If you're a reader, you know how expensive books, even paperbacks, can be. When 13year-old Rachel started her Language Arts class last year she brought home a reading list of over 200 books. That adds up to a bundle when you start purchasing them new. Of course the library is always an option but to find a book there when you need it is always a gamble. At about the same we started looking for books on the list, a friend told me about Paperback Swap. I guess Confucius was right: When the student's ready, the teacher will appear.
Paperback Swap is an amazingly well-organized web site (http://www.paperbackswap.com/ ) You simply list any books you don't need anymore. It's easy. You just input the ISBN numbers and then wait. When someone requests one of your books, you print out the label and ship it media rate (currently $2.19 for most paperbacks.) When your book's received, you get a credit. You can use your credit to request anything on the site (one credit for print books, 2 credits for books on tape and CD) There's even a wish list so you can ask for unlisted books and the site will notify you when they're listed. Your only expense is when you ship out books that have been requested from you.
I've used PBSwap to find all of Rachel's required reading, textbooks for her big sis Molly who's an English major at the University of Georgia, cookbooks and mysteries for me, audiobooks for listening on the long drive to grandma's house, even computer manuals for my techie husband.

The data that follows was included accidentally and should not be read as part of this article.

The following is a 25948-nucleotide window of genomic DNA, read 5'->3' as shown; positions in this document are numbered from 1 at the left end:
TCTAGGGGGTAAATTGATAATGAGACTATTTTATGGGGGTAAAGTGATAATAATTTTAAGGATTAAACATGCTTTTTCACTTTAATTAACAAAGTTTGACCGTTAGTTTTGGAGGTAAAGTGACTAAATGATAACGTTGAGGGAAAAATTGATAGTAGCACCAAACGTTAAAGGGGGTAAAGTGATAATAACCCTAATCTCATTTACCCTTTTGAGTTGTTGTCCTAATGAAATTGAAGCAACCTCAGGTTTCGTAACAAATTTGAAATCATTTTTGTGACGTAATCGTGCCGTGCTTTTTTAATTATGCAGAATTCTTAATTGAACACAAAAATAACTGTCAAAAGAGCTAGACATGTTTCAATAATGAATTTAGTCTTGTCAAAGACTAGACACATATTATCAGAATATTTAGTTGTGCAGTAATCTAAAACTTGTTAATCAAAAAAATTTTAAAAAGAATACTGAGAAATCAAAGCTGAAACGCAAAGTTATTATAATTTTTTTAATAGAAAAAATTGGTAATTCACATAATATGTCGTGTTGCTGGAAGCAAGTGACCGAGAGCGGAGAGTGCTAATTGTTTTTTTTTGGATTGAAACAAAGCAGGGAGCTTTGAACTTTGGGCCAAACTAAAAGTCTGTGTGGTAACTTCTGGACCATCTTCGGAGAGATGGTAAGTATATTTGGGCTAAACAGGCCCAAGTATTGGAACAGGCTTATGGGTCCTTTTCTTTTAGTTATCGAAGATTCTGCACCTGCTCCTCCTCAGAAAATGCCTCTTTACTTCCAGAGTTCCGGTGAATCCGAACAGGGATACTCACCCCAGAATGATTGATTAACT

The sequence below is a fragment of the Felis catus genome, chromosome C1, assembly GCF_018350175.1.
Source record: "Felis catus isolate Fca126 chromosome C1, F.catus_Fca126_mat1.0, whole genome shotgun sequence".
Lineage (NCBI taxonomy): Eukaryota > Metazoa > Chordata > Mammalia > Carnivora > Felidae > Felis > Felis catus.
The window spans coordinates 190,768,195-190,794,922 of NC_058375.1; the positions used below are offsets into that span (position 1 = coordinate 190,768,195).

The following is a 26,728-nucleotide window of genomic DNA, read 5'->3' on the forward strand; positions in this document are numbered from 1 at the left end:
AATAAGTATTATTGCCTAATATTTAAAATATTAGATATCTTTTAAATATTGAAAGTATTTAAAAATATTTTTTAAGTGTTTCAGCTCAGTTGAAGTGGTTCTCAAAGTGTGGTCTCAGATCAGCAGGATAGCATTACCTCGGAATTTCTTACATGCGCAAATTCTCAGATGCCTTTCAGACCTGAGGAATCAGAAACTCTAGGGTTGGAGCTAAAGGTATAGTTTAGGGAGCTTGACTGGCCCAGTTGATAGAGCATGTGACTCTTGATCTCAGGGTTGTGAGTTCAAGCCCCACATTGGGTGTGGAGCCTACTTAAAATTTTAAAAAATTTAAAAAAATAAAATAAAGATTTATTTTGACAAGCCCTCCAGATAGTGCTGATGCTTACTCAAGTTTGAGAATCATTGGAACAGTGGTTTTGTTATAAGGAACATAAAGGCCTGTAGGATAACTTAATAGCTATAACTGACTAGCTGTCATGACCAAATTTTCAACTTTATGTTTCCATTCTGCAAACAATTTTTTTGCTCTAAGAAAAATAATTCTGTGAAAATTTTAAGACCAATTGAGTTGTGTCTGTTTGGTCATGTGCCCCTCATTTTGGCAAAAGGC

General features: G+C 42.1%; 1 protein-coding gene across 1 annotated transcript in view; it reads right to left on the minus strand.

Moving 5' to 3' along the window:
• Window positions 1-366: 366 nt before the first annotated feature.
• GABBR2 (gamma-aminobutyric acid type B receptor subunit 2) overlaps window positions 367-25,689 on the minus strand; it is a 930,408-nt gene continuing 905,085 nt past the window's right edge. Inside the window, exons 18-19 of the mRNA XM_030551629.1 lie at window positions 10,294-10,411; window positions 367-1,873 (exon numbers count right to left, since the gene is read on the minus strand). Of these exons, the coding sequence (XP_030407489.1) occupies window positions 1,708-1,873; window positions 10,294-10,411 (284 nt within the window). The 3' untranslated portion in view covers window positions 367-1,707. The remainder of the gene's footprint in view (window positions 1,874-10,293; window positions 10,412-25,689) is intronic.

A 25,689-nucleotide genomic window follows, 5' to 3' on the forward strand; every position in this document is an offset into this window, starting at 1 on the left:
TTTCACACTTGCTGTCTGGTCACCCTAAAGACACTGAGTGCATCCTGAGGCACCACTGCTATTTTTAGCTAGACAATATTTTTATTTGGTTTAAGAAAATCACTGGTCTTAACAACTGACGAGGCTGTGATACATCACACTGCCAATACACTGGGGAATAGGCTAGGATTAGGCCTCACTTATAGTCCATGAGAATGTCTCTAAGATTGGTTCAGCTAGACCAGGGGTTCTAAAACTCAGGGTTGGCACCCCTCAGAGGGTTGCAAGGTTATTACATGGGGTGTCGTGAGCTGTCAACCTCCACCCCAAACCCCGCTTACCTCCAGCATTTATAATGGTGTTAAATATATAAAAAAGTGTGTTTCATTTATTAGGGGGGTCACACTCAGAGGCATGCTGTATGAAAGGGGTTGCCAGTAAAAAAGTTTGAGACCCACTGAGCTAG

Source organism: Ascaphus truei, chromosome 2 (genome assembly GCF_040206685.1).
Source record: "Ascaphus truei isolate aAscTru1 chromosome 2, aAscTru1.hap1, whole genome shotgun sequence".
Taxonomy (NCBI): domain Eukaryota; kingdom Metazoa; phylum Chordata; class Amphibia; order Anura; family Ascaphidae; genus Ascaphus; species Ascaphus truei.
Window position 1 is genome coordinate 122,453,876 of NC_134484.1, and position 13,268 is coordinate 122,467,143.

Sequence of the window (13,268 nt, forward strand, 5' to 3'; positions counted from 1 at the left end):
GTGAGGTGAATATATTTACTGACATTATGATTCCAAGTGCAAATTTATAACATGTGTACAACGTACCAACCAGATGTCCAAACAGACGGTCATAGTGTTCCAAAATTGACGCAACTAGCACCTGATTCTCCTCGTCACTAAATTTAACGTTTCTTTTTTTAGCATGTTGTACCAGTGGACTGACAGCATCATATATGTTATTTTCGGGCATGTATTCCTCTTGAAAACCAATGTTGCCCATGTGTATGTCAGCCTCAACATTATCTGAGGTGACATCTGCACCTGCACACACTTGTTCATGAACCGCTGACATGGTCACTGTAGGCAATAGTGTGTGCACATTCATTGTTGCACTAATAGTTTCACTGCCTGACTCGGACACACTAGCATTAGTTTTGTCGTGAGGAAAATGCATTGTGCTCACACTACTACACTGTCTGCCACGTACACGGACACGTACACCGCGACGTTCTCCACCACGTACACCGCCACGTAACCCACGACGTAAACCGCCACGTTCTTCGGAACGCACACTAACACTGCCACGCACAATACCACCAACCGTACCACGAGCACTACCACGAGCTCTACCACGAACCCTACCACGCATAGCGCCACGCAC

When I'm browsing at thrift stores or yard sales, I always pick up paperbacks if they're priced under fifty cents and in good condition. Even if it's a topic that doesn't interest me, I list it on PBSwap- usually it's just what someone else needs.
It's been my experience that parenting books, histories (the more obscure and specific the better), cookbooks, health topics and religious/inspirational writings go in a hurry. Very popular authors such as James Patterson, Patricia Cornwell and Johanna Lindsey don't go quite as fast-there are usually lots of their volumes listed already.
An entire community has grown up around PBSwap- forums, chat rooms, recipe spots, games (20 questions, sudoku), maps so you can track where your books have come from and where the ones you sent out went. There's a place for writers to submit original work and for readers to critique it.
It's a great site that's run by a couple of kind souls from Duluth, GA. There's no charge to join or use the site and they're currently anticipating the listing of their 2,300,000th book.